She’s gone on with boundless energy to open several restaurants, do innumerable TV appearances both here and in the US and the UK including Rachel Ray, The Today Show and Channel 4’s Sunday Brunch.

Her latest book Clodagh’s Suppers exudes the essence of Clodagh, who loves laying a beautiful table almost as much as cooking delicious food – lots of super tips. Here she concentrates on menus for informal suppers rather than dinner and there is much to whet our appetites. Flowers, lighting and music are all part of the ambience.

Clodagh’s handwritten menus are built primarily around the seasons and there’s a page of supper suggestions for every new season but of course she encourages us to mix and match as we fancy, how about a Spring Gathering Supper, a Wild Garden Forest Supper, a West Cork Foraged Supper, a Summer Garden Supper or maybe an Edible Flower Supper…….?

Clodagh continues to create and test recipes every week for her U Tube channel and for her Evening Standard column.

Clodagh’s Suppers published by Kyle Books has already become a favourite….



Salmon Fishcakes with Horseradish Cream





400g floury potatoes, boiled and mashed

400g skinless salmon fillet, poached and flaked

2 spring onions, finely chopped

2 teaspoons capers

1 tablespoon finely chopped dill

grated zest and juice of ½ lemon

50g butter

sea salt and freshly ground black pepper



100ml crème fraîche

1 tablespoon peeled and grated

fresh horseradish root

grated zest and juice of ½ lemon

2 teaspoons finely chopped flat-leaf parsley

1 lemon, cut into wedges, plus a

bunch of watercress (optional), to serve

Preheat the oven to 180°C/gas mark 4.


Place all the ingredients for the fishcakes except the butter in a large bowl and season with salt and pepper. Mix until all the ingredients are well combined.

Divide the fishcake mixture into four balls and shape each into a patty.

Place a frying pan over a medium heat and add the butter. Once the butter has melted, add the fishcakes and brown on both sides. Transfer the fishcakes to a baking tray and bake for 10 minutes.


While the fishcakes are baking, mix all the ingredients for the horseradish cream together in a small bowl, and season with salt and pepper.

To serve, place each fishcake on a warmed plate with a spoonful of the horseradish cream and a wedge of lemon, plus a handful of watercress, if you wish.

From Clodagh’s Suppers by Clodagh McKenna. Published by Kyle Books


Chicken Liver Pâté


Clodagh started making this pâté about 16 years ago when she first had her stall at the Midleton Farmers Market. It is one of her classic recipes.




450g butter, softened

675g chicken livers, cleaned

3 tablespoons brandy

3 garlic cloves, crushed

1 tablespoon thyme leaves

sea salt and freshly ground black



Cucumber pickle

thinly sliced sourdough


Place a frying pan over a medium heat and add a knob of the butter. Once the butter has melted, add the chicken livers and cook for about 15 minutes or until thoroughly cooked with no trace of red remaining, stirring occasionally and breaking up the livers with a wooden spoon. Transfer the cooked livers to a blender or food-processor.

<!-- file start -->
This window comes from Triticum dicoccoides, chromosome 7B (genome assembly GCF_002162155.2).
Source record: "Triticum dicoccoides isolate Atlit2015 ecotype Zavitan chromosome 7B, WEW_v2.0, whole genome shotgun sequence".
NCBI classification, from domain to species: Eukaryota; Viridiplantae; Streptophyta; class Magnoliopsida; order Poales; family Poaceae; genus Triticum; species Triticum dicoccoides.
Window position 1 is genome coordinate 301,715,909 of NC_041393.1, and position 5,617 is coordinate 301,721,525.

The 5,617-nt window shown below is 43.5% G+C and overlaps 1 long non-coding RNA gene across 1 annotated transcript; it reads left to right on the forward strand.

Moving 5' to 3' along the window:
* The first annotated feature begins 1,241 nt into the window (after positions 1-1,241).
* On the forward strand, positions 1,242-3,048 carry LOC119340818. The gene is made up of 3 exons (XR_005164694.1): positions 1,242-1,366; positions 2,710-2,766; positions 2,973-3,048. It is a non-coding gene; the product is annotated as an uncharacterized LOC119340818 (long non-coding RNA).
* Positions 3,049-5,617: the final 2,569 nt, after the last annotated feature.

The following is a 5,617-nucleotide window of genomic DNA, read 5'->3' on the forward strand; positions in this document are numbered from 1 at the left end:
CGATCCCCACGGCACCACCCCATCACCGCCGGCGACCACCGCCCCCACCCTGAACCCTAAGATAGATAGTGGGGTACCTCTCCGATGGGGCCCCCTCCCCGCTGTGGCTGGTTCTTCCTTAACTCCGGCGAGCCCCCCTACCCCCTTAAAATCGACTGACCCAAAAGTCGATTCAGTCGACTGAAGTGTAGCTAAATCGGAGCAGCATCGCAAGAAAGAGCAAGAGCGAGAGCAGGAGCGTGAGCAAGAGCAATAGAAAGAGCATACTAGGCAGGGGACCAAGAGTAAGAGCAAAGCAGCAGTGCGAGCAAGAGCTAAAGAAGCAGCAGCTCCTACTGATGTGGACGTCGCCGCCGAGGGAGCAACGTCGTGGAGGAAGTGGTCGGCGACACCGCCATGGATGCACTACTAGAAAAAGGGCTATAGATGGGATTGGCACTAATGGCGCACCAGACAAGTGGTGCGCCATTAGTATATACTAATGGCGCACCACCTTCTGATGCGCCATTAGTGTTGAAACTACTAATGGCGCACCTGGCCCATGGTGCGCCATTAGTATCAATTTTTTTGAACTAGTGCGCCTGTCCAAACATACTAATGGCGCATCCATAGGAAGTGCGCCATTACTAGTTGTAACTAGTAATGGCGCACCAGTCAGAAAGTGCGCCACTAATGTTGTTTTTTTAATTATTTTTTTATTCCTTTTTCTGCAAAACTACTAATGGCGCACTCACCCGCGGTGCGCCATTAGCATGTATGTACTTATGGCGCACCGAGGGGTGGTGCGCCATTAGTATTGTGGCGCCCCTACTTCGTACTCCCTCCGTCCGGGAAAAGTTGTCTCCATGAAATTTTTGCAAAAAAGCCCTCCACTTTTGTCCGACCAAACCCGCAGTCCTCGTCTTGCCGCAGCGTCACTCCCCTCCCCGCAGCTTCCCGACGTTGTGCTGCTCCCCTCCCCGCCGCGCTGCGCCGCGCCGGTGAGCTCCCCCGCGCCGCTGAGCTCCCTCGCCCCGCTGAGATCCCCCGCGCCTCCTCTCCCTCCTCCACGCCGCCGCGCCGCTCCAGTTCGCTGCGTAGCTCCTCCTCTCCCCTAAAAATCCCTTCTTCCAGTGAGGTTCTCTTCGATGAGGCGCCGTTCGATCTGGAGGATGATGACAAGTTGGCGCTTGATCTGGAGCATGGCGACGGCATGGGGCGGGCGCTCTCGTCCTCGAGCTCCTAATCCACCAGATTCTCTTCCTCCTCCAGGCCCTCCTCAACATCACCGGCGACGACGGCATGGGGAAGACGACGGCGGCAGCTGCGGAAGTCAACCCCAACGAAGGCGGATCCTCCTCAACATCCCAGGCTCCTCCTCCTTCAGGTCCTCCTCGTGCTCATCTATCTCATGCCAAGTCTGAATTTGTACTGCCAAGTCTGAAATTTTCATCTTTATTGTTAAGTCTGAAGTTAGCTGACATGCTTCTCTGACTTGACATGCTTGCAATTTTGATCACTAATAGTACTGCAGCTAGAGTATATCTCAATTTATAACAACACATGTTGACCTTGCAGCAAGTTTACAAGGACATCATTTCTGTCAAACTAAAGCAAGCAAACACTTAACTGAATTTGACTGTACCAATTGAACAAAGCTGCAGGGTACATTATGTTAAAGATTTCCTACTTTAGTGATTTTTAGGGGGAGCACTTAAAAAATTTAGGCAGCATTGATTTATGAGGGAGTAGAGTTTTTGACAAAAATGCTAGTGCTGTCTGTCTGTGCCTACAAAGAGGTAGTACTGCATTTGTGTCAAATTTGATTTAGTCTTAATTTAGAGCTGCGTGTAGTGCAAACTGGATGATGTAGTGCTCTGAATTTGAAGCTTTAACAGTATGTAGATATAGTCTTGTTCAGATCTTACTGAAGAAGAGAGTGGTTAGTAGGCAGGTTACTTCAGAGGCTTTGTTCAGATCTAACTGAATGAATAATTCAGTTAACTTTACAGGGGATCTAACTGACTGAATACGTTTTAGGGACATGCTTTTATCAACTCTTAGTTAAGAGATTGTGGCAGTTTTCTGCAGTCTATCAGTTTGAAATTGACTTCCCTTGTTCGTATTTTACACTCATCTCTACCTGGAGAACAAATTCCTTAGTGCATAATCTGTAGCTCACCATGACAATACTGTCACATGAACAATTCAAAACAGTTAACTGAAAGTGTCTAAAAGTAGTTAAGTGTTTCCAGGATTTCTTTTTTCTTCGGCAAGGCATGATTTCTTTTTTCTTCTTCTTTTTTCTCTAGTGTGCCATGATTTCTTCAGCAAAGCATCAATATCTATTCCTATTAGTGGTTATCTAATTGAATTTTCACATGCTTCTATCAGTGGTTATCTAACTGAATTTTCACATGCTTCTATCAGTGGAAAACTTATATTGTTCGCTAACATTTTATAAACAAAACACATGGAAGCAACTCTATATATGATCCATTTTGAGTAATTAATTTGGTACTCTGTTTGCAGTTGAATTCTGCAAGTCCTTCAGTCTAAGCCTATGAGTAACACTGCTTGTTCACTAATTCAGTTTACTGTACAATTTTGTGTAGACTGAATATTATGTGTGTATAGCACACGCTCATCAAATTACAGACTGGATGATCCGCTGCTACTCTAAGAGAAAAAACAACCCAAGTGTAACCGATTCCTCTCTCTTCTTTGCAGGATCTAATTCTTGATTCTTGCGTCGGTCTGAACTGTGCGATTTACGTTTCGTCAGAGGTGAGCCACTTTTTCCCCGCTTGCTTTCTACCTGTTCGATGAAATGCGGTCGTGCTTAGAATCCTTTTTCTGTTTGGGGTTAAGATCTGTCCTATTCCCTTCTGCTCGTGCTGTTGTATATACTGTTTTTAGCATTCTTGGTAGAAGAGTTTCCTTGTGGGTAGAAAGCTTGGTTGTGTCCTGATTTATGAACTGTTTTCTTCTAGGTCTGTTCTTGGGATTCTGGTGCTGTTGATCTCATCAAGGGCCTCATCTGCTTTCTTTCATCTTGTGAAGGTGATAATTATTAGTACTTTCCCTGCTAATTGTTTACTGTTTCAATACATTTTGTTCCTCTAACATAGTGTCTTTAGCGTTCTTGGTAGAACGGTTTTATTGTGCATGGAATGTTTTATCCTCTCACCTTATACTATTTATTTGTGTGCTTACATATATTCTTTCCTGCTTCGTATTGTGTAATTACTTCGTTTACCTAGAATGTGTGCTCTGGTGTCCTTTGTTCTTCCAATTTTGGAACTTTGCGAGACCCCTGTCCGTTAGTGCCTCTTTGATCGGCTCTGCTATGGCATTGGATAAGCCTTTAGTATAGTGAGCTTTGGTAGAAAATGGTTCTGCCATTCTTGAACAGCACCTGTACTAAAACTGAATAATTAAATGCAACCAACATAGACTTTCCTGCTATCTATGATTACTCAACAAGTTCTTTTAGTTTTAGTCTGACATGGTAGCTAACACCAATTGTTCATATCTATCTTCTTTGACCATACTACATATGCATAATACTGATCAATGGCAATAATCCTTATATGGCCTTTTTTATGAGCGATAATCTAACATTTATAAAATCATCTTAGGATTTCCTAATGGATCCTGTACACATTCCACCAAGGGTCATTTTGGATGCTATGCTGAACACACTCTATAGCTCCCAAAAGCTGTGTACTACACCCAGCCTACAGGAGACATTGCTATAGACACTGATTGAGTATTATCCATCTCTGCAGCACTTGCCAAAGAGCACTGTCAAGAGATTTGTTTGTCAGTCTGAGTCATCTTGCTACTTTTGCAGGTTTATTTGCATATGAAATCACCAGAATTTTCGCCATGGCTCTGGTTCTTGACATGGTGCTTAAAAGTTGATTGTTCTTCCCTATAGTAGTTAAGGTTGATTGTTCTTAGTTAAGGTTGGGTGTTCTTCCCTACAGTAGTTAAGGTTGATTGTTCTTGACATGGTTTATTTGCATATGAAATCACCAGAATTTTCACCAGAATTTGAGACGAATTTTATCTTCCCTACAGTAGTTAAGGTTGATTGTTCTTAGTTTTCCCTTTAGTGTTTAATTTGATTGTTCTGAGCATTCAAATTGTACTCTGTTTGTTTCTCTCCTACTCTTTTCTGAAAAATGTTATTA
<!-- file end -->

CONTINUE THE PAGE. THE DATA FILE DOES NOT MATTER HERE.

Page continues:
Add the brandy, garlic and thyme to the frying pan and deglaze the pan by scraping up all the tiny pieces of meat and juices from the livers with a whisk – the base of the pan is where the real flavour is! Add the brandy mixture to the blender or food-processor and process until well blended. Leave to cool.

Gradually add the remaining butter to the cooled chicken liver mixture and blend until all the butter has been incorporated and you have a silky, smooth consistency.

Transfer the chicken liver pâté to a large dish, cover with clingfilm and chill in the fridge for at least 3 hours until set.

Serve the pâté with pickles and thinly sliced sourdough toast.

From Clodagh’s Suppers by Clodagh McKenna. Published by Kyle Books


Butternut Squash & Harissa Hummus

Clodagh has created a delicious twist on the traditional hummus.



400g butternut squash, peeled,

deseeded and cut into chunks

3 garlic cloves, unpeeled

100ml water

3 tablespoons tahini paste

2 tablespoons olive oil, plus

extra for drizzling

1 tablespoon harissa, plus extra for drizzling

400g can chickpeas, rinsed and drained

sea salt and freshly ground black



2 wedges of lemon

1 teaspoon pumpkin seeds


Preheat the oven to 180°C/gas mark 4.


Place the butternut squash chunks and whole garlic cloves in a roasting tray, season well with salt and pepper and add the water. Cover the tray with foil and bake for about 45 minutes until the squash is tender. Remove from the oven and leave to cool.

Squeeze the roasted garlic from their skins into a blender or food-processor along with the squash and any juices from the roasting tray. Add all the remaining ingredients, season with salt and blend to a paste.

Scrape the hummus into a bowl. Drizzle with extra harissa, olive oil and pumpkin seeds. Serve with a couple of lemon wedges on the side.

From Clodagh’s Suppers by Clodagh McKenna. Published by Kyle Books


Coconut & Lemon Cloud Cake